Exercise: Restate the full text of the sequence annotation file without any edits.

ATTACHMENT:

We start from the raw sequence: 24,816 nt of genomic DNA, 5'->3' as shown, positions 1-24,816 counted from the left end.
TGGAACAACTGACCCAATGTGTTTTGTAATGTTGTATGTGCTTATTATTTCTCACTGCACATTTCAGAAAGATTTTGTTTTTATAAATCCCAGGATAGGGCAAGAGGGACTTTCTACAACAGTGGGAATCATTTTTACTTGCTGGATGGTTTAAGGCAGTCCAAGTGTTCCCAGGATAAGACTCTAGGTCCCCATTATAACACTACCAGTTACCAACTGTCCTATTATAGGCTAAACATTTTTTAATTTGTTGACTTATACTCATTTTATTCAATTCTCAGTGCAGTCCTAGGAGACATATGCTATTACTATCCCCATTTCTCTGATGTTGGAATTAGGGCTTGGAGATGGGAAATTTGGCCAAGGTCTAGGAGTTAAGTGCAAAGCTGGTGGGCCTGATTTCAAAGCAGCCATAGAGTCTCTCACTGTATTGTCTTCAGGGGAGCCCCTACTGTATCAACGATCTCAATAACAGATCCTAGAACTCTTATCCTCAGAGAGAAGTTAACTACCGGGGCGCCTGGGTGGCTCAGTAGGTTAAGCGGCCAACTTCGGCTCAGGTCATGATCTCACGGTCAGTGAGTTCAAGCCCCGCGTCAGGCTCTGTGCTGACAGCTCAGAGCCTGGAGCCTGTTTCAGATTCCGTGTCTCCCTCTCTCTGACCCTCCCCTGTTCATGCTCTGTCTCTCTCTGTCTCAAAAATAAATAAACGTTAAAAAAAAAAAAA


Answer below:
We start from the raw sequence: 24,816 nt of genomic DNA, 5'->3' as shown, positions 1-24,816 counted from the left end.
TGGAACAACTGACCCAATGTGTTTTGTAATGTTGTATGTGCTTATTATTTCTCACTGCACATTTCAGAAAGATTTTGTTTTTATAAATCCCAGGATAGGGCAAGAGGGACTTTCTACAACAGTGGGAATCATTTTTACTTGCTGGATGGTTTAAGGCAGTCCAAGTGTTCCCAGGATAAGACTCTAGGTCCCCATTATAACACTACCAGTTACCAACTGTCCTATTATAGGCTAAACATTTTTTAATTTGTTGACTTATACTCATTTTATTCAATTCTCAGTGCAGTCCTAGGAGACATATGCTATTACTATCCCCATTTCTCTGATGTTGGAATTAGGGCTTGGAGATGGGAAATTTGGCCAAGGTCTAGGAGTTAAGTGCAAAGCTGGTGGGCCTGATTTCAAAGCAGCCATAGAGTCTCTCACTGTATTGTCTTCAGGGGAGCCCCTACTGTATCAACGATCTCAATAACAGATCCTAGAACTCTTATCCTCAGAGAGAAGTTAACTACCGGGGCGCCTGGGTGGCTCAGTAGGTTAAGCGGCCAACTTCGGCTCAGGTCATGATCTCACGGTCAGTGAGTTCAAGCCCCGCGTCAGGCTCTGTGCTGACAGCTCAGAGCCTGGAGCCTGTTTCAGATTCCGTGTCTCCCTCTCTCTGACCCTCCCCTGTTCATGCTCTGTCTCTCTCTGTCTCAAAAATAAATAAACGTTAAAAAAAAAAAAA